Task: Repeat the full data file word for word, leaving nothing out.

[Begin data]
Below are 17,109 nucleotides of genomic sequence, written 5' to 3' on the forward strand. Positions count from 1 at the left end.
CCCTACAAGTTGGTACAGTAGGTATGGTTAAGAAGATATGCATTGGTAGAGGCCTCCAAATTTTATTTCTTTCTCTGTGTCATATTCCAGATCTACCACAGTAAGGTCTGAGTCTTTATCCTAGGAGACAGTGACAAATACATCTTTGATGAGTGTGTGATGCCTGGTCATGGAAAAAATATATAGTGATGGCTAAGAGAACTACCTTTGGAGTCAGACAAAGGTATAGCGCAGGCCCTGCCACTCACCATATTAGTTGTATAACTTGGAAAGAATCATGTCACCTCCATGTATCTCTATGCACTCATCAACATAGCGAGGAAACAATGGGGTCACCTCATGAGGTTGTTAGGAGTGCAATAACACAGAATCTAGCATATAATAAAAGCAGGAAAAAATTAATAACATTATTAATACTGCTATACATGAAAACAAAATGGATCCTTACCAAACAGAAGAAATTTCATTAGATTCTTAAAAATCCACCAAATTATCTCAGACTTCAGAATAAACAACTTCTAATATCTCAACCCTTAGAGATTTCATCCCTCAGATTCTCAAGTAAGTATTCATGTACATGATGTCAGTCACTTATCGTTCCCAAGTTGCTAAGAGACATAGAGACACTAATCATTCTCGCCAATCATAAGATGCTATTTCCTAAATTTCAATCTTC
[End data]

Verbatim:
Below are 17,109 nucleotides of genomic sequence, written 5' to 3' on the forward strand. Positions count from 1 at the left end.
CCCTACAAGTTGGTACAGTAGGTATGGTTAAGAAGATATGCATTGGTAGAGGCCTCCAAATTTTATTTCTTTCTCTGTGTCATATTCCAGATCTACCACAGTAAGGTCTGAGTCTTTATCCTAGGAGACAGTGACAAATACATCTTTGATGAGTGTGTGATGCCTGGTCATGGAAAAAATATATAGTGATGGCTAAGAGAACTACCTTTGGAGTCAGACAAAGGTATAGCGCAGGCCCTGCCACTCACCATATTAGTTGTATAACTTGGAAAGAATCATGTCACCTCCATGTATCTCTATGCACTCATCAACATAGCGAGGAAACAATGGGGTCACCTCATGAGGTTGTTAGGAGTGCAATAACACAGAATCTAGCATATAATAAAAGCAGGAAAAAATTAATAACATTATTAATACTGCTATACATGAAAACAAAATGGATCCTTACCAAACAGAAGAAATTTCATTAGATTCTTAAAAATCCACCAAATTATCTCAGACTTCAGAATAAACAACTTCTAATATCTCAACCCTTAGAGATTTCATCCCTCAGATTCTCAAGTAAGTATTCATGTACATGATGTCAGTCACTTATCGTTCCCAAGTTGCTAAGAGACATAGAGACACTAATCATTCTCGCCAATCATAAGATGCTATTTCCTAAATTTCAATCTTC